a sense of having our sins forgiven is the mainspring and life-blood of love to Christ. This, beyond doubt, was the lesson which our Lord wished Simon the Pharisee to learn, when He told him the story of the two debtors. “One owed his creditor five hundred pence, and the other fifty.” Both had “nothing to pay,” and both were forgiven freely. And then came the searching question–“Which of them will love him most?” Here was the true explanation, our Lord told Simon, of the deep love which the penitent woman before Him had displayed. Her many tears, her deep affection, her public reverence, her action in anointing His feet, were all traceable to one cause. She had been much forgiven, and so she loved much.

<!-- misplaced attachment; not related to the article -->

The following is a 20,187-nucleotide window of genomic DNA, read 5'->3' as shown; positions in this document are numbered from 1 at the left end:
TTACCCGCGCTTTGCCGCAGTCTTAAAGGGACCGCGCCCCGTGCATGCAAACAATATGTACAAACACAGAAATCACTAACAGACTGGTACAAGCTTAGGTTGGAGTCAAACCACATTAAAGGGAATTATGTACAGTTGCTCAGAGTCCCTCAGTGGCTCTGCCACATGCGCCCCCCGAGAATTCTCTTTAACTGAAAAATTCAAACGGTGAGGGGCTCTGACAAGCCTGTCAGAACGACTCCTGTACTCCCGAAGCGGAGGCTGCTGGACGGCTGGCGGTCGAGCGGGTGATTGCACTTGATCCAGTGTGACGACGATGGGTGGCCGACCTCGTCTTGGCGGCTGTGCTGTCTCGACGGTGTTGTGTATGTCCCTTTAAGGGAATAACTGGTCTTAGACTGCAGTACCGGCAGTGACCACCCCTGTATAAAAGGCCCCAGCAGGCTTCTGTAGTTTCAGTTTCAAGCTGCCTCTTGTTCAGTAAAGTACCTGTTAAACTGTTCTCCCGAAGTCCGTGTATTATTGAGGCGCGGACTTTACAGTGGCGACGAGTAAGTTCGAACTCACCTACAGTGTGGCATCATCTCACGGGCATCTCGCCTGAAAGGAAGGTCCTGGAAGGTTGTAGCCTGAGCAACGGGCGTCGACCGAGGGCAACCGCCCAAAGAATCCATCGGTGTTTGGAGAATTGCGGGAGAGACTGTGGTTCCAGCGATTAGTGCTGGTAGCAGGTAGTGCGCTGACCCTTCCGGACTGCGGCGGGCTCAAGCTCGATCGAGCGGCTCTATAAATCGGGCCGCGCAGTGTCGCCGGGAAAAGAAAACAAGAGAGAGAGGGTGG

- Her love was the effect of her forgiveness–not the cause–
- the consequence of her forgiveness, not the condition,
- the result of her forgiveness, not the reason–
- the fruit of her forgiveness, not the root.
Would the Pharisee know why this woman showed so much love? It was because she felt much forgiven. Would he know why he himself had shown his guest so little love? It was because he felt under no obligation–had no consciousness of having obtained forgiveness–had no sense of debt to Christ.